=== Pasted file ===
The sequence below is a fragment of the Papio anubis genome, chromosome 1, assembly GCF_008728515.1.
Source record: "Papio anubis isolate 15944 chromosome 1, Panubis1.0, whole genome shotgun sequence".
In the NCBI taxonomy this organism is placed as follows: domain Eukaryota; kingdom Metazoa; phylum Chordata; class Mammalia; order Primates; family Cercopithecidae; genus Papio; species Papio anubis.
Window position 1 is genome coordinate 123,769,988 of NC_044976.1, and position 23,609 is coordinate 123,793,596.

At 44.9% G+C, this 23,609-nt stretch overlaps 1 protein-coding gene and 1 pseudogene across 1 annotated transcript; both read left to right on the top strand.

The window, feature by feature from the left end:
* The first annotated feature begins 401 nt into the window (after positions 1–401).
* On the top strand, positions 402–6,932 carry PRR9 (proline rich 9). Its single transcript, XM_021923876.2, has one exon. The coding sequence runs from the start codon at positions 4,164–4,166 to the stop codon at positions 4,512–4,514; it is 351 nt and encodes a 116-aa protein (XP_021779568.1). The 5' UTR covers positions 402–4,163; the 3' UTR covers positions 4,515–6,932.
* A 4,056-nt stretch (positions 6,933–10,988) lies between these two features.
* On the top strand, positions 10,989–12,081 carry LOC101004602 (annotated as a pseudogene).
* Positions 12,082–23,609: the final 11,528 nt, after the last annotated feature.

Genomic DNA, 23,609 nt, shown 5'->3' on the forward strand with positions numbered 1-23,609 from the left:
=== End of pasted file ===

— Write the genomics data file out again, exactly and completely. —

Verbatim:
The sequence below is a fragment of the Papio anubis genome, chromosome 1, assembly GCF_008728515.1.
Source record: "Papio anubis isolate 15944 chromosome 1, Panubis1.0, whole genome shotgun sequence".
In the NCBI taxonomy this organism is placed as follows: domain Eukaryota; kingdom Metazoa; phylum Chordata; class Mammalia; order Primates; family Cercopithecidae; genus Papio; species Papio anubis.
Window position 1 is genome coordinate 123,769,988 of NC_044976.1, and position 23,609 is coordinate 123,793,596.

At 44.9% G+C, this 23,609-nt stretch overlaps 1 protein-coding gene and 1 pseudogene across 1 annotated transcript; both read left to right on the top strand.

The window, feature by feature from the left end:
* The first annotated feature begins 401 nt into the window (after positions 1–401).
* On the top strand, positions 402–6,932 carry PRR9 (proline rich 9). Its single transcript, XM_021923876.2, has one exon. The coding sequence runs from the start codon at positions 4,164–4,166 to the stop codon at positions 4,512–4,514; it is 351 nt and encodes a 116-aa protein (XP_021779568.1). The 5' UTR covers positions 402–4,163; the 3' UTR covers positions 4,515–6,932.
* A 4,056-nt stretch (positions 6,933–10,988) lies between these two features.
* On the top strand, positions 10,989–12,081 carry LOC101004602 (annotated as a pseudogene).
* Positions 12,082–23,609: the final 11,528 nt, after the last annotated feature.

Genomic DNA, 23,609 nt, shown 5'->3' on the forward strand with positions numbered 1-23,609 from the left: